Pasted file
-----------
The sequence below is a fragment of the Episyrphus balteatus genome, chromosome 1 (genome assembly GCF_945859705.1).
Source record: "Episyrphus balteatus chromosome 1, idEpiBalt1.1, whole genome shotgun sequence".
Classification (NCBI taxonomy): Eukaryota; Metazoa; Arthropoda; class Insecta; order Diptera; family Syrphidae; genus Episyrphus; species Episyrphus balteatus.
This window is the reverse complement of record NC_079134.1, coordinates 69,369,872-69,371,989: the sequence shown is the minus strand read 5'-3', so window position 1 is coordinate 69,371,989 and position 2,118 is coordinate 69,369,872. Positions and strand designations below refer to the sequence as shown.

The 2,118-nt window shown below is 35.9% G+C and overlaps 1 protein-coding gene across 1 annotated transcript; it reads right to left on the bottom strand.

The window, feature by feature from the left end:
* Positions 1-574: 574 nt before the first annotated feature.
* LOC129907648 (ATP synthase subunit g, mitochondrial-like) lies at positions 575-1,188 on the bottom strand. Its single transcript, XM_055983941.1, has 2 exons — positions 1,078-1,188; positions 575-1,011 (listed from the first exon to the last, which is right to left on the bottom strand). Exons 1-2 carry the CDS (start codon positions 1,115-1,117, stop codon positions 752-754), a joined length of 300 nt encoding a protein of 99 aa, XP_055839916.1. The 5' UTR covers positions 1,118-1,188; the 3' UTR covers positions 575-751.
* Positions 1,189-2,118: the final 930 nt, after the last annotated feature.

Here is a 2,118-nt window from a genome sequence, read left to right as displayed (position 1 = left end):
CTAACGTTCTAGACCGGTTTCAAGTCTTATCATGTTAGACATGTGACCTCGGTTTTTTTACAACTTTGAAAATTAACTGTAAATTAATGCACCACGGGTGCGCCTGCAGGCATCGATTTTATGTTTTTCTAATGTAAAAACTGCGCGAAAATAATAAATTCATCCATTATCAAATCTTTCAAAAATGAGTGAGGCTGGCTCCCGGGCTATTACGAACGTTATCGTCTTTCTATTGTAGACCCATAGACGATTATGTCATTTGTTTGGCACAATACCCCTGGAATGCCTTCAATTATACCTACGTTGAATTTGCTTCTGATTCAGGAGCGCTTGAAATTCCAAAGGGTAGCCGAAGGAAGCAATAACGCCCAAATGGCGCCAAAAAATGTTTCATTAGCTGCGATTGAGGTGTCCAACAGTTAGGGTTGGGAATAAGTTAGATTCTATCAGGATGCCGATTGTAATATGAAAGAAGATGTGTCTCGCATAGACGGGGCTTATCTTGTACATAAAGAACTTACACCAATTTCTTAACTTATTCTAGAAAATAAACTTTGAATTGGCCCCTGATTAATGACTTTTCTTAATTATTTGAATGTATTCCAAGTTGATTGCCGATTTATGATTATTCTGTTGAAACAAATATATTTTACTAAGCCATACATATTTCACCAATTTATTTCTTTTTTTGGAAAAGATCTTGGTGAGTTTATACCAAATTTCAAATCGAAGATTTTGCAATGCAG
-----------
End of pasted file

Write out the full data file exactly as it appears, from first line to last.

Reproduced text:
The sequence below is a fragment of the Episyrphus balteatus genome, chromosome 1 (genome assembly GCF_945859705.1).
Source record: "Episyrphus balteatus chromosome 1, idEpiBalt1.1, whole genome shotgun sequence".
Classification (NCBI taxonomy): Eukaryota; Metazoa; Arthropoda; class Insecta; order Diptera; family Syrphidae; genus Episyrphus; species Episyrphus balteatus.
This window is the reverse complement of record NC_079134.1, coordinates 69,369,872-69,371,989: the sequence shown is the minus strand read 5'-3', so window position 1 is coordinate 69,371,989 and position 2,118 is coordinate 69,369,872. Positions and strand designations below refer to the sequence as shown.

The 2,118-nt window shown below is 35.9% G+C and overlaps 1 protein-coding gene across 1 annotated transcript; it reads right to left on the bottom strand.

The window, feature by feature from the left end:
* Positions 1-574: 574 nt before the first annotated feature.
* LOC129907648 (ATP synthase subunit g, mitochondrial-like) lies at positions 575-1,188 on the bottom strand. Its single transcript, XM_055983941.1, has 2 exons — positions 1,078-1,188; positions 575-1,011 (listed from the first exon to the last, which is right to left on the bottom strand). Exons 1-2 carry the CDS (start codon positions 1,115-1,117, stop codon positions 752-754), a joined length of 300 nt encoding a protein of 99 aa, XP_055839916.1. The 5' UTR covers positions 1,118-1,188; the 3' UTR covers positions 575-751.
* Positions 1,189-2,118: the final 930 nt, after the last annotated feature.

Here is a 2,118-nt window from a genome sequence, read left to right as displayed (position 1 = left end):
CTAACGTTCTAGACCGGTTTCAAGTCTTATCATGTTAGACATGTGACCTCGGTTTTTTTACAACTTTGAAAATTAACTGTAAATTAATGCACCACGGGTGCGCCTGCAGGCATCGATTTTATGTTTTTCTAATGTAAAAACTGCGCGAAAATAATAAATTCATCCATTATCAAATCTTTCAAAAATGAGTGAGGCTGGCTCCCGGGCTATTACGAACGTTATCGTCTTTCTATTGTAGACCCATAGACGATTATGTCATTTGTTTGGCACAATACCCCTGGAATGCCTTCAATTATACCTACGTTGAATTTGCTTCTGATTCAGGAGCGCTTGAAATTCCAAAGGGTAGCCGAAGGAAGCAATAACGCCCAAATGGCGCCAAAAAATGTTTCATTAGCTGCGATTGAGGTGTCCAACAGTTAGGGTTGGGAATAAGTTAGATTCTATCAGGATGCCGATTGTAATATGAAAGAAGATGTGTCTCGCATAGACGGGGCTTATCTTGTACATAAAGAACTTACACCAATTTCTTAACTTATTCTAGAAAATAAACTTTGAATTGGCCCCTGATTAATGACTTTTCTTAATTATTTGAATGTATTCCAAGTTGATTGCCGATTTATGATTATTCTGTTGAAACAAATATATTTTACTAAGCCATACATATTTCACCAATTTATTTCTTTTTTTGGAAAAGATCTTGGTGAGTTTATACCAAATTTCAAATCGAAGATTTTGCAATGCAG